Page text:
There have been reports that Taipei Mayor Ko Wen-je (柯文哲) might attempt to run in the 2020 presidential election.
However, Ko’s mother said in an interview that the Ko family is not ungrateful and that Premier William Lai (賴清德), who she said is an outstanding person, might run in the election.
Her comments should be revised, as Ko and Lai are both unlikely to be the next president — Ko because he will not be able to run, and Lai because he would not.
If Lai replaced President Tsai Ing-wen (蔡英文) as the Democratic Progressive Party’s candidate in the election, loyal Tsai supporters would certainly plant the seeds of opposition and stand in the way of Lai’s political career.
Lai is clearly aware of this potential scenario, so even if he wants to be president, there is no need for him to be in a rush and run in 2020. There will be plenty of other opportunities, and that is why he would not run in 2020.
Ko, on the other hand, will not run in 2020 because he will not be able to. Ko will have problems passing even the first stage of the process, the gathering of signatures in support of a presidential bid.
Without nationwide support and a strong political ideology, it would be difficult to collect enough signatures. Just because someone might be willing to vote for Ko does not mean that they would be willing to participate in a signature drive to support his candidacy, because voting and putting your name on a signature drive are two separate issues, and the latter requires a lot of labor and money. Even if Ko managed to gather enough signatures, he would be unlikely to win the election.
Taiwanese politics differ from those of other advanced nations: It is mainly under the sway of ideology and personal relationships, and ordinary people have no chance of breaking the DPP’s and the Chinese Nationalist Party’s (KMT) control.
Since Taiwan’s democratization, only People First Party Chairman James Soong (宋楚瑜) has succeeded in doing so. Had it not been for the Chung Hsing Bills Finance scandal, Soong would have become president in 2000. What made Soong capable of breaking through was the cult of personality cultivated by the pro-unification camp.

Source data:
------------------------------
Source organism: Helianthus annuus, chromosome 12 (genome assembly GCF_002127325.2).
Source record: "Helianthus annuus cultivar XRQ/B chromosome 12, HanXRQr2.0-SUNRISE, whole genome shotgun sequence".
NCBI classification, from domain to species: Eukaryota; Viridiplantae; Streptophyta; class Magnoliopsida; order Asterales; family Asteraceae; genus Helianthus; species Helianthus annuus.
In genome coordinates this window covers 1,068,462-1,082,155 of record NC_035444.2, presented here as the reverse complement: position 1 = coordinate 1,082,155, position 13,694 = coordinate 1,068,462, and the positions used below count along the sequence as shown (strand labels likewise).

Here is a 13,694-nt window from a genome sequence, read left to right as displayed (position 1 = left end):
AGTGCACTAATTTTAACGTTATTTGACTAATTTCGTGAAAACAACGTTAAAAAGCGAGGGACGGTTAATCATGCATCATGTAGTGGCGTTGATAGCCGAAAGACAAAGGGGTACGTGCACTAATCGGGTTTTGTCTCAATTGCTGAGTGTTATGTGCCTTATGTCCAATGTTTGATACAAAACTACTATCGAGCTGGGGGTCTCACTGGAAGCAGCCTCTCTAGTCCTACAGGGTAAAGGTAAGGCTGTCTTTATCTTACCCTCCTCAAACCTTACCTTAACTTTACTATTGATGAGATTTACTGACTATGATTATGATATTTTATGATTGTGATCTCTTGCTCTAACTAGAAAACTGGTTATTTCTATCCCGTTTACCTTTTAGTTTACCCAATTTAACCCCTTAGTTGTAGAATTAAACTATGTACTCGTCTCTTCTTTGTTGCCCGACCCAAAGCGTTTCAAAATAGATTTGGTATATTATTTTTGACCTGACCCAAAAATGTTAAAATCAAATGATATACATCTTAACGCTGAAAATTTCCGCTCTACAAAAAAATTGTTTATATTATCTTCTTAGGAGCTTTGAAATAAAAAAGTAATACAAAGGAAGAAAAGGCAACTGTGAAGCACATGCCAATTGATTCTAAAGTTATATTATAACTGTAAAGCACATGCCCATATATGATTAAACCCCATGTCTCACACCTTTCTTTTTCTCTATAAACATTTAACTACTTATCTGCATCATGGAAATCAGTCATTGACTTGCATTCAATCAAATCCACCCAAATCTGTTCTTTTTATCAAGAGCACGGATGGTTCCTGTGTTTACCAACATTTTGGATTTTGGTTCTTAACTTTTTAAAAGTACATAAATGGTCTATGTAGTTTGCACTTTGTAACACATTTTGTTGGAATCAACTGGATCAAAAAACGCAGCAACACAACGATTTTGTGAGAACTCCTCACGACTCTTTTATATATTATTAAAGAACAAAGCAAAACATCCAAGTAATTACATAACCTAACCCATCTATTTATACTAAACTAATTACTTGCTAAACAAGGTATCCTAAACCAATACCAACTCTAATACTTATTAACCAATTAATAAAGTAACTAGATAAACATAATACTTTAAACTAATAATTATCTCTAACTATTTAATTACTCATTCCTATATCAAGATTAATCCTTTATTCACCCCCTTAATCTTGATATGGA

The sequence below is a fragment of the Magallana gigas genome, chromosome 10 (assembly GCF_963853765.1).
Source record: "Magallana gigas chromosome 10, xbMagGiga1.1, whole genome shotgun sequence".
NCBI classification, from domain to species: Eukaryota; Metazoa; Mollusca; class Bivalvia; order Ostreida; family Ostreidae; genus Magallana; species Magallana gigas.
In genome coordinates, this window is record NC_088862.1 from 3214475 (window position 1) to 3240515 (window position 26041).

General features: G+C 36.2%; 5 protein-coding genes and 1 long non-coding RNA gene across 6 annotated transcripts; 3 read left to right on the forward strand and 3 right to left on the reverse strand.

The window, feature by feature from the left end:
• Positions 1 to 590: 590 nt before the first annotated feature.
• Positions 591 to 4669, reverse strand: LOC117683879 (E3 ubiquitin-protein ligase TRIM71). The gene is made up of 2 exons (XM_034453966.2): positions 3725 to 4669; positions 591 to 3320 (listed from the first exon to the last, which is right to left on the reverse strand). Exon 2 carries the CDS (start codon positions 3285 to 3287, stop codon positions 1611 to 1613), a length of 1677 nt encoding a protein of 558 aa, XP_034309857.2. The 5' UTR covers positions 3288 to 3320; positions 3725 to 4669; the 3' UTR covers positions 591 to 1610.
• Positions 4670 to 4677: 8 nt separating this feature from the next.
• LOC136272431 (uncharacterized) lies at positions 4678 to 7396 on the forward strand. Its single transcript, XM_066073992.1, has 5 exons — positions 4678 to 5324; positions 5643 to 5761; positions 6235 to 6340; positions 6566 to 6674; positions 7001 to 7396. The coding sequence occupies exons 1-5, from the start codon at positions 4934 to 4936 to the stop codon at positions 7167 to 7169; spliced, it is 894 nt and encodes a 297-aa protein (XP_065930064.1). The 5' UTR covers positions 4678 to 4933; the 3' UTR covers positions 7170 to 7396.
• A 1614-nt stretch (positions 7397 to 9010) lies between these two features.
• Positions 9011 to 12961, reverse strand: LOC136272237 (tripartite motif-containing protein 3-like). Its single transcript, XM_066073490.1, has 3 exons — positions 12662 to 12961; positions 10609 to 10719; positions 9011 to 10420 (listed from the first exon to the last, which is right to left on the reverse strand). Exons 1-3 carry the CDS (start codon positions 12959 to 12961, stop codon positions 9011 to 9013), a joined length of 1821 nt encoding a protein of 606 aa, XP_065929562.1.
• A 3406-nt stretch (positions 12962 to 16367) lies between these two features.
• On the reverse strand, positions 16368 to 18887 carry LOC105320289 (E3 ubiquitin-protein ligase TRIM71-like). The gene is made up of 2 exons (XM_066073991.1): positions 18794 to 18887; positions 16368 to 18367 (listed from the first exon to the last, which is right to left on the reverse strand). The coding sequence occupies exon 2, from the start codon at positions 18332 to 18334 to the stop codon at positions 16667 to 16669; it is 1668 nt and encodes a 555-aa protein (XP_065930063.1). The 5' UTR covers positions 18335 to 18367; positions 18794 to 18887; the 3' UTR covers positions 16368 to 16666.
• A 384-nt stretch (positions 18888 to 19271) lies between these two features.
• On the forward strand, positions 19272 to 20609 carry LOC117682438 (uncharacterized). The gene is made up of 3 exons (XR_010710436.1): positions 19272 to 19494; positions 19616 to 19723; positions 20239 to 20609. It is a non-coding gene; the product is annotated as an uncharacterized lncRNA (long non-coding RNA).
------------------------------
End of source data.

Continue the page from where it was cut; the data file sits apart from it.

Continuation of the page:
Soong was in high spirits during the 2000 presidential election, but the air went out of his sails following the election because his cult status disappeared.
There were two reasons for this:
First, when Soong and former vice president Lien Chan (連戰) visited China in an attempt to gain Beijing’s support after the election, they were treated differently — China had already decided to throw its weight behind Lien.
Second, by running as vice president to Lien on the 2004 presidential ticket, Soong lost the remainder of his cult status within the pro-unification camp.
A cult of personality is borne of a strong political ideology, and therefore it is only the spiritual leaders of the pro-unification or pro-independence camp who could succeed at attaining it.
The main reason that Ko won the Taipei mayoral election was that he received most of the pan-green camp’s votes, in addition to benefiting from the disintegration of the KMT and the discord between then-president Ma Ying-jeou (馬英九) and the Lien family.
In other words, Ko did not win because he was considered the spiritual leader of either group, and nor will he be recognized as such in 2020. It is obvious that Ko will not be able to break up the DPP’s and the KMT’s control of the political state and run in the presidential election.
Chen Mao-hsiung is a retired National Sun Yat-sen University professor and chairman of the Society for the Promotion of Taiwanese Security.
Translated by Chang Ho-ming
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